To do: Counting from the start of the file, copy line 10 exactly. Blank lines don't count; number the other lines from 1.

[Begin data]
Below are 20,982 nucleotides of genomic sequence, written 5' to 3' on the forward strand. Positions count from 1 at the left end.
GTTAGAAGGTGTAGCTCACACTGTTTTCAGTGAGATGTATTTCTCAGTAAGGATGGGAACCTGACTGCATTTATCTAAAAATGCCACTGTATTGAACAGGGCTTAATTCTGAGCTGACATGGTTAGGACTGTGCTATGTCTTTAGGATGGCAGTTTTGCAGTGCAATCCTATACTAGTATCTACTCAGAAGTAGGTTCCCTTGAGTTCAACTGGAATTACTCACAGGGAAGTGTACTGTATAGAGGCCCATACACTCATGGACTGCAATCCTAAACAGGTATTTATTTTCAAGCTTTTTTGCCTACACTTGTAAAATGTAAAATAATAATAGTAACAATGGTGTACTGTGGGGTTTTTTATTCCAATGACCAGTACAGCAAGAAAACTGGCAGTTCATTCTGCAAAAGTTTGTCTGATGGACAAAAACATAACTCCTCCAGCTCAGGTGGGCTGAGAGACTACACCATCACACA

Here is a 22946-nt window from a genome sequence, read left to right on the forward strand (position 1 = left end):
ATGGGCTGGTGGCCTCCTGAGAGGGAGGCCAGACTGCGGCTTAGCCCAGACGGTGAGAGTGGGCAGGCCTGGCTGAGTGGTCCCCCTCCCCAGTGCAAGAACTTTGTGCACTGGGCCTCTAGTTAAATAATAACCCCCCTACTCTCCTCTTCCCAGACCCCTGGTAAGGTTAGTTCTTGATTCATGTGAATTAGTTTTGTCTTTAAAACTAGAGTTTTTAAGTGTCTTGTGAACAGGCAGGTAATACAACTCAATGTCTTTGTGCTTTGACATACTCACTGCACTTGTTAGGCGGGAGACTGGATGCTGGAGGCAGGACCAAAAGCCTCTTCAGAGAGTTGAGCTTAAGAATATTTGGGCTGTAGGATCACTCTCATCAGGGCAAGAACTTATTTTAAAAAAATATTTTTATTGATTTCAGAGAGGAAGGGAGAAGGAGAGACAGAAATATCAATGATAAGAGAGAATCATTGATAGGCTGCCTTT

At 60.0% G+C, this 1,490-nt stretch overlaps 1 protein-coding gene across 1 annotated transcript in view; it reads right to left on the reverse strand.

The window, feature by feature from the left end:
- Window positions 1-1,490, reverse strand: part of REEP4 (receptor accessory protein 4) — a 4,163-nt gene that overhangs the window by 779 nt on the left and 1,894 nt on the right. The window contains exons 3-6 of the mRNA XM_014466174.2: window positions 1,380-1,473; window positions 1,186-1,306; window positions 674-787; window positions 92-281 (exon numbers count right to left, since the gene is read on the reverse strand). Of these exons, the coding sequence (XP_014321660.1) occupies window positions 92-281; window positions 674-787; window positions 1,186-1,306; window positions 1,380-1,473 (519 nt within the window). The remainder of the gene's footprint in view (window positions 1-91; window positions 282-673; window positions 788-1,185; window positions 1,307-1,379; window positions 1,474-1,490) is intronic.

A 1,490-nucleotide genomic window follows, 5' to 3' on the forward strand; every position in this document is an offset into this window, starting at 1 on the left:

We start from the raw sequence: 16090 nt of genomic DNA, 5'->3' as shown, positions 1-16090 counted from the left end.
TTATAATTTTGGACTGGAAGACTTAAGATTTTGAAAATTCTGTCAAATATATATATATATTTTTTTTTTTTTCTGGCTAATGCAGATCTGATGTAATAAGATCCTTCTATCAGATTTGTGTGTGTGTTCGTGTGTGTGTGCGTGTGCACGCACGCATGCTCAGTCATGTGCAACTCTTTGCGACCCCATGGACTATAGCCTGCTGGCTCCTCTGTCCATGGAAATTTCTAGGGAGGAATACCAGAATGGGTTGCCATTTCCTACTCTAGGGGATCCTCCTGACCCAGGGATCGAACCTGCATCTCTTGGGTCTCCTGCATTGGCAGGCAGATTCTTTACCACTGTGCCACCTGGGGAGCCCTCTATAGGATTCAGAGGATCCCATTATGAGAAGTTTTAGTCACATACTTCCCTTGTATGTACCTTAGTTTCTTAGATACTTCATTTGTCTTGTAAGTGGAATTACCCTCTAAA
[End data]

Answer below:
TTATAATTTTGGACTGGAAGACTTAAGATTTTGAAAATTCTGTCAAATATATATATATATTTTTTTTTTTTTCTGGCTAATGCAGATCTGATGTAATAAGATCCTTCTATCAGATTTGTGTGTGTGTTCGTGTGTGTGTGCGTGTGCACGCACGCATGCTCAGTCATGTGCAACTCTTTGCGACCCCATGGACTATAGCCTGCTGGCTCCTCTGTCCATGGAAATTTCTAGGGAGGAATACCAGAATGGGTTGCCATTTCCTACTCTAGGGGATCCTCCTGACCCAGGGATCGAACCTGCATCTCTTGGGTCTCCTGCATTGGCAGGCAGATTCTTTACCACTGTGCCACCTGGGGAGCCCTCTATAGGATTCAGAGGATCCCATTATGAGAAGTTTTAGTCACATACTTCCCTTGTATGTACCTTAGTTTCTTAGATACTTCATTTGTCTTGTAAGTGGAATTACCCTCTAAA